cuboids can you make?
Can you fill in this table square? The numbers 2 -12 were used to generate it with just one number used twice.
Place eight queens on an chessboard (an 8 by 8 grid) so that none
can capture any of the others.
Take a rectangle of paper and fold it in half, and half again, to
make four smaller rectangles. How many different ways can you fold
Can you put the numbers 1 to 8 into the circles so that the four
calculations are correct?
How many ways can you find to do up all four buttons on my coat?
How about if I had five buttons? Six ...?
Starting with four different triangles, imagine you have an
unlimited number of each type. How many different tetrahedra can
you make? Convince us you have found them all.
Can you put the numbers from 1 to 15 on the circles so that no
consecutive numbers lie anywhere along a continuous straight line?
These activities lend themselves to systematic working in the sense that it helps if you have an ordered approach.
What is the greatest number of counters you can place on the grid below without four of them lying at the corners of a square?
Find the product of the numbers on the routes from A to B. Which
route has the smallest product? Which the largest?
How could you put these three beads into bags? How many different ways can you do it? How could you record what you've done?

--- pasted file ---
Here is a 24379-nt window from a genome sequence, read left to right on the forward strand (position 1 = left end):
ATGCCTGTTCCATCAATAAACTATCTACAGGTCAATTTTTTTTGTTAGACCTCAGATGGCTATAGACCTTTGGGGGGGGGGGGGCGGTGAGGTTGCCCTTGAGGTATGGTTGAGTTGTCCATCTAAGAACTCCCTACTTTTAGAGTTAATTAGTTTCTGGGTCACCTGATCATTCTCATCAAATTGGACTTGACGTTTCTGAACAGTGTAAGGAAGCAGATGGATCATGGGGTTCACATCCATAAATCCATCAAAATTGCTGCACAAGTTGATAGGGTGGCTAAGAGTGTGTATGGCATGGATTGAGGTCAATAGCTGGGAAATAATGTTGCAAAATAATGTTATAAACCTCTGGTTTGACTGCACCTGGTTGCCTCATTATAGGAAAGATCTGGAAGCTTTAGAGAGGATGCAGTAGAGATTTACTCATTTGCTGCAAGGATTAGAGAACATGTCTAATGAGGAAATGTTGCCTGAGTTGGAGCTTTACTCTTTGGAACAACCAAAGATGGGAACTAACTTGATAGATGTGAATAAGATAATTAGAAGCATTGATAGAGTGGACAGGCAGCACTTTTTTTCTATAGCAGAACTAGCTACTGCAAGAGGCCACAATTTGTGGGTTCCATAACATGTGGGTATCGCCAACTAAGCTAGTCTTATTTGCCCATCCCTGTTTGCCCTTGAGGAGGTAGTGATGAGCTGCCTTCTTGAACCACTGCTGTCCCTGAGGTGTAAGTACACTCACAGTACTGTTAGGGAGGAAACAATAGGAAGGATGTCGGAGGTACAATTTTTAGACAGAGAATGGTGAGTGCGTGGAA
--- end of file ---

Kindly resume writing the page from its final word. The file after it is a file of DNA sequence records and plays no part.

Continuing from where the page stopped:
My cube has inky marks on each face. Can you find the route it has
taken? What does each face look like?
Move your counters through this snake of cards and see how far you
can go. Are you surprised by where you end up?
Can you put the 25 coloured tiles into the 5 x 5 square so that no
column, no row and no diagonal line have tiles of the same colour
There are 4 jugs which hold 9 litres, 7 litres, 4 litres and 2
litres. Find a way to pour 9 litres of drink from one jug to
another until you are left with exactly 3 litres in three of the
Each clue number in this sudoku is the product of the two numbers in adjacent cells.
In this challenge, buckets come in five different sizes. If you choose some buckets, can you investigate the different ways in which they can be filled?
How many DIFFERENT quadrilaterals can be made by joining the dots
on the 8-point circle?
In the planet system of Octa the planets are arranged in the shape
of an octahedron. How many different routes could be taken to get
from Planet A to Planet Zargon?
This second Sudoku article discusses "Corresponding Sudokus" which are pairs of Sudokus with terms that can be matched using a substitution rule.
This problem is based on the story of the Pied Piper of Hamelin. Investigate the different numbers of people and rats there could have been if you know how many legs there are altogether!
Building up a simple Celtic knot. Try the interactivity or download
the cards or have a go on squared paper.
In a square in which the houses are evenly spaced, numbers 3 and 10
are opposite each other. What is the smallest and what is the
largest possible number of houses in the square?
A Sudoku with clues as ratios.
Here you see the front and back views of a dodecahedron. Each
vertex has been numbered so that the numbers around each pentagonal
face add up to 65. Can you find all the missing numbers?